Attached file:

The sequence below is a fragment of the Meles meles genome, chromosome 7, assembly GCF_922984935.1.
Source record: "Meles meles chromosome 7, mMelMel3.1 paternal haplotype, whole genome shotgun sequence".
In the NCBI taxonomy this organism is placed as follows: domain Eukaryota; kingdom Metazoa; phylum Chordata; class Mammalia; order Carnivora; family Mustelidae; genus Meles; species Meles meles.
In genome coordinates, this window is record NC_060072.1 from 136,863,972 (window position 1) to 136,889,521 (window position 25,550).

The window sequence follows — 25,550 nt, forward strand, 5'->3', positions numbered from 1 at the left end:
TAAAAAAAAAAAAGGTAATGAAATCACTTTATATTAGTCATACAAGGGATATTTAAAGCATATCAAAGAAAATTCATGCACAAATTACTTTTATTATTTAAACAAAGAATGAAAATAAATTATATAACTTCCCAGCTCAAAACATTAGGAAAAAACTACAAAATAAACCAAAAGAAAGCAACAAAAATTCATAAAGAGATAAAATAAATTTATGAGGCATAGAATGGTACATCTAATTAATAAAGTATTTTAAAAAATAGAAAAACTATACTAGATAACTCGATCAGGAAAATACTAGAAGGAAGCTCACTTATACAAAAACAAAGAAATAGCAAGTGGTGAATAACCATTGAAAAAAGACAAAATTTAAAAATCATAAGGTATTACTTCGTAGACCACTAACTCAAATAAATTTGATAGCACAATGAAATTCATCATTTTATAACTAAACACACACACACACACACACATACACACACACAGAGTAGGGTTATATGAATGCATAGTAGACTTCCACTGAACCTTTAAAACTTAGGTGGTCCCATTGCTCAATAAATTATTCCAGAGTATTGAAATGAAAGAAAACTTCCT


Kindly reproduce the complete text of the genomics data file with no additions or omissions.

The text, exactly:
The sequence below is a fragment of the Meles meles genome, chromosome 7, assembly GCF_922984935.1.
Source record: "Meles meles chromosome 7, mMelMel3.1 paternal haplotype, whole genome shotgun sequence".
In the NCBI taxonomy this organism is placed as follows: domain Eukaryota; kingdom Metazoa; phylum Chordata; class Mammalia; order Carnivora; family Mustelidae; genus Meles; species Meles meles.
In genome coordinates, this window is record NC_060072.1 from 136,863,972 (window position 1) to 136,889,521 (window position 25,550).

The window sequence follows — 25,550 nt, forward strand, 5'->3', positions numbered from 1 at the left end:
TAAAAAAAAAAAAGGTAATGAAATCACTTTATATTAGTCATACAAGGGATATTTAAAGCATATCAAAGAAAATTCATGCACAAATTACTTTTATTATTTAAACAAAGAATGAAAATAAATTATATAACTTCCCAGCTCAAAACATTAGGAAAAAACTACAAAATAAACCAAAAGAAAGCAACAAAAATTCATAAAGAGATAAAATAAATTTATGAGGCATAGAATGGTACATCTAATTAATAAAGTATTTTAAAAAATAGAAAAACTATACTAGATAACTCGATCAGGAAAATACTAGAAGGAAGCTCACTTATACAAAAACAAAGAAATAGCAAGTGGTGAATAACCATTGAAAAAAGACAAAATTTAAAAATCATAAGGTATTACTTCGTAGACCACTAACTCAAATAAATTTGATAGCACAATGAAATTCATCATTTTATAACTAAACACACACACACACACACACATACACACACACAGAGTAGGGTTATATGAATGCATAGTAGACTTCCACTGAACCTTTAAAACTTAGGTGGTCCCATTGCTCAATAAATTATTCCAGAGTATTGAAATGAAAGAAAACTTCCT